Desert Demons

After reading many popular books, coming to a scholarly tome can be a shock to the system.  This is especially the case when said academic volume contains lots of information (not all do, believe me!).  David Brakke’s Demons and the Making of the Monk: Spiritual Combat in Early Christianity has been on my reading list for quite some time.  One of the perils of being a renegade academic is that you have no university library at hand and I’m not sure I want to reveal this side of myself to the local public librarian yet.  In any case, it would be difficult to summarize all that Brakke covers in this insightful treatment.  One of the elements that struck this reader, however, is the protean nature of the demons with which the eponymous monks wrestled.

Keep in mind that although demons appear throughout the Bible in various forms there is no single definition of what they are.  They appear to be spiritual monsters, in short.  Some passages seem to suggest they are fallen angels.  Others that they are foreign (primarily pre-Christian) gods.  Later ideas add the possibility that they are children of the Watchers, or even, as Brakke explains, evil thoughts.  The desert monks didn’t dwell on trying to discern their origin myth—they were out there to purify their souls, not to do academic research.  The Hebrew Bible does suggest that demons were creatures of the desert.  As monasticism began, appropriately in Egypt, one natural resource found in abundance was wilderness real estate.  The mortgage, however, was a constant struggle with demons.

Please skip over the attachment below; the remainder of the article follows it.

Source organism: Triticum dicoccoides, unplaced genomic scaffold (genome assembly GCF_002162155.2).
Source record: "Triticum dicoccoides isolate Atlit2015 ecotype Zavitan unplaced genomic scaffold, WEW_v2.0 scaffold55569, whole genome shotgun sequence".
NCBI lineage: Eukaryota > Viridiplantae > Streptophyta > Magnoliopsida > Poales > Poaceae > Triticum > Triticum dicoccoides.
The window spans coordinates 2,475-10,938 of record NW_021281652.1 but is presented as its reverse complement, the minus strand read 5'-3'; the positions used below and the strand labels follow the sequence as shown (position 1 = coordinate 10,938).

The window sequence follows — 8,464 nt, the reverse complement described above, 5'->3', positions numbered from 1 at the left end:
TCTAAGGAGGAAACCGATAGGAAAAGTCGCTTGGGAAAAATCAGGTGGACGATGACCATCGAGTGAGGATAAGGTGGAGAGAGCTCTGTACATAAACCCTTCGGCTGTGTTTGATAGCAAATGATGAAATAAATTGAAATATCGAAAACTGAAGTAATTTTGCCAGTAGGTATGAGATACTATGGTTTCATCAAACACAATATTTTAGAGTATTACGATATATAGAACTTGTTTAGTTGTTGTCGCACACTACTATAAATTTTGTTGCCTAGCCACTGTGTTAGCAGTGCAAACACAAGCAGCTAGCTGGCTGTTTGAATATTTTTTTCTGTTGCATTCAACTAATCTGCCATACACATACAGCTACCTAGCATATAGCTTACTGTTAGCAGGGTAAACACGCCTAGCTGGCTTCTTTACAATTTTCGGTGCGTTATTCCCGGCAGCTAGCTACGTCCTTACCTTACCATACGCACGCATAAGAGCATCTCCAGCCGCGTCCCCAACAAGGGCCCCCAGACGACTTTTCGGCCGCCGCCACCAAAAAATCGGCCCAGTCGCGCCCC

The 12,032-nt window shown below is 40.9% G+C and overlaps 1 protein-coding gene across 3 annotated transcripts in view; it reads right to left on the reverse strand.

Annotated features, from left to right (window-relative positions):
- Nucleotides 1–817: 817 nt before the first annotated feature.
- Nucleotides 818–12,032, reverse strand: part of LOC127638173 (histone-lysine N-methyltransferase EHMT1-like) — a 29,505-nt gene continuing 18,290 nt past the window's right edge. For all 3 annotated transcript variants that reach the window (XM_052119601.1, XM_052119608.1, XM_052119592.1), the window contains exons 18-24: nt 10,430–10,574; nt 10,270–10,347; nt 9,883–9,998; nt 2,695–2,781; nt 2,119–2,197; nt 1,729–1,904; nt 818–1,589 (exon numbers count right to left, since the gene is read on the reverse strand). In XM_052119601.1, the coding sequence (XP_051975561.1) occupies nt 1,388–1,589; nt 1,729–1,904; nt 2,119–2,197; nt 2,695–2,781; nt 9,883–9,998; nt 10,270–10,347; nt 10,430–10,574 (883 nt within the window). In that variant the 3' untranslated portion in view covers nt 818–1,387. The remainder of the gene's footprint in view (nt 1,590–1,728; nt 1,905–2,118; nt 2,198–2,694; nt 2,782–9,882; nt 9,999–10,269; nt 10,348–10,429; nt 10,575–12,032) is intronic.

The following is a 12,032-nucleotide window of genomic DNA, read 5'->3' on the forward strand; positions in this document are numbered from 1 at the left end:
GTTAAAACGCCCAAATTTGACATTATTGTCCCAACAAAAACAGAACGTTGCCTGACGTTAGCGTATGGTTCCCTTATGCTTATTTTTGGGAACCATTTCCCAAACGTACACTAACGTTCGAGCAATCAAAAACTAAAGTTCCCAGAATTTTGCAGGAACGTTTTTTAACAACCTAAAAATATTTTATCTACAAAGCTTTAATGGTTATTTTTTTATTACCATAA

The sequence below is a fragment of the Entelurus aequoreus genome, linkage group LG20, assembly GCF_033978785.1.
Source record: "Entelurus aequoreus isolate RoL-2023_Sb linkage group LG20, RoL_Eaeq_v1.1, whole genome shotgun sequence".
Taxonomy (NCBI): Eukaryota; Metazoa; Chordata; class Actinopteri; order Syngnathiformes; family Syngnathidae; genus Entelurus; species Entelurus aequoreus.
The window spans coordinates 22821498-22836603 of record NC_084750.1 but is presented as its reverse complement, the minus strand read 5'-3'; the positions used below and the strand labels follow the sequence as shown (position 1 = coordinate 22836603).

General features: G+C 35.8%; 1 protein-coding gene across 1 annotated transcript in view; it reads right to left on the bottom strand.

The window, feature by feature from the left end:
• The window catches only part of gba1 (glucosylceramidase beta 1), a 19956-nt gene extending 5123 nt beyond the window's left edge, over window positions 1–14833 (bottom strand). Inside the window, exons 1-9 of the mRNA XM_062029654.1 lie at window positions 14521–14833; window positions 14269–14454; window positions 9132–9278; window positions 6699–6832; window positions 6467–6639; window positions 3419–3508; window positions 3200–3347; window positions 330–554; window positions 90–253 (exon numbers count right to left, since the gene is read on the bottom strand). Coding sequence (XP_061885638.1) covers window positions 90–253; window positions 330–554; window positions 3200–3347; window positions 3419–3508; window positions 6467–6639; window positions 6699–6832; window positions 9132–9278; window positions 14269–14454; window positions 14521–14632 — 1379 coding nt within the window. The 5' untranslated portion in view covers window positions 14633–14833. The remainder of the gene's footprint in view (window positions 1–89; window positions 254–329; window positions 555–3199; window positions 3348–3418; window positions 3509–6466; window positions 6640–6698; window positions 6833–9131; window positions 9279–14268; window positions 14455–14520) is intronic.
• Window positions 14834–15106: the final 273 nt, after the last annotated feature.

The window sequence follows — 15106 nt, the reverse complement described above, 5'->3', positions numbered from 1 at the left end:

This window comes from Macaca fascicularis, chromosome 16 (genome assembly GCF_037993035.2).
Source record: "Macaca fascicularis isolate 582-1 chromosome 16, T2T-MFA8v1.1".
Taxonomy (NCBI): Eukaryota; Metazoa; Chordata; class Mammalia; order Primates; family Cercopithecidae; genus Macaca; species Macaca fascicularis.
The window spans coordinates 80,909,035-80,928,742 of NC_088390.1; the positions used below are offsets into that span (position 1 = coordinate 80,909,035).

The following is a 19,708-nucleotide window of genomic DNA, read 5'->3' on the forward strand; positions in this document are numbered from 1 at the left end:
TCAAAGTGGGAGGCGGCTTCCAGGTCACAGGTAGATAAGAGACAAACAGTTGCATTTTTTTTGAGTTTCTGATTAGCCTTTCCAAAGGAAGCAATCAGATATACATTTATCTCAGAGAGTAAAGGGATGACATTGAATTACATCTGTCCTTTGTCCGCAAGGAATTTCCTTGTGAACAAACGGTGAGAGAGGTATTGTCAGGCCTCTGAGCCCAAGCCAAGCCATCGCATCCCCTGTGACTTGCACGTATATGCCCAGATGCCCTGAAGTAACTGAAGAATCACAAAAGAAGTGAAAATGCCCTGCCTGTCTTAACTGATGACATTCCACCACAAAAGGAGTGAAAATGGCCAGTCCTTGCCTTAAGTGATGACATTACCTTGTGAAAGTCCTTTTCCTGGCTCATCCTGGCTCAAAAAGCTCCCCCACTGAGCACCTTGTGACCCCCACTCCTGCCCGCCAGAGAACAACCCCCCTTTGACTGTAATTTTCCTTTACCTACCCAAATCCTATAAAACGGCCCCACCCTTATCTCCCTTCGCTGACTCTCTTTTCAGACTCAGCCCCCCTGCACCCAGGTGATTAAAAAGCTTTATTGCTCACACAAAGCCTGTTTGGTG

Many of these demons developed into the seven deadly sins.  Not surprisingly, men living alone in the desert found themselves the victims of sexual temptation.  This led to, in some cases, the demonizing of women.  We’d call this classic blaming the victim, but this is theology, not common sense.  Anything that stood between a monk and his (sometimes her) direct experience of God could, in some sense, be considered demonic.  Brakke presents a description of several of these early desert-dwellers and their warfare with their demons.  Much of their characterization of evil would be considered racist and sexist today.  Brakke does make the point that during the Roman Empire—the period of the earliest monks—race wasn’t perceived the same way that it is in modern times.  Nevertheless, some of this book can make the reader uncomfortable, and not just because of demons.  Or, perhaps, that’s what they really are after all.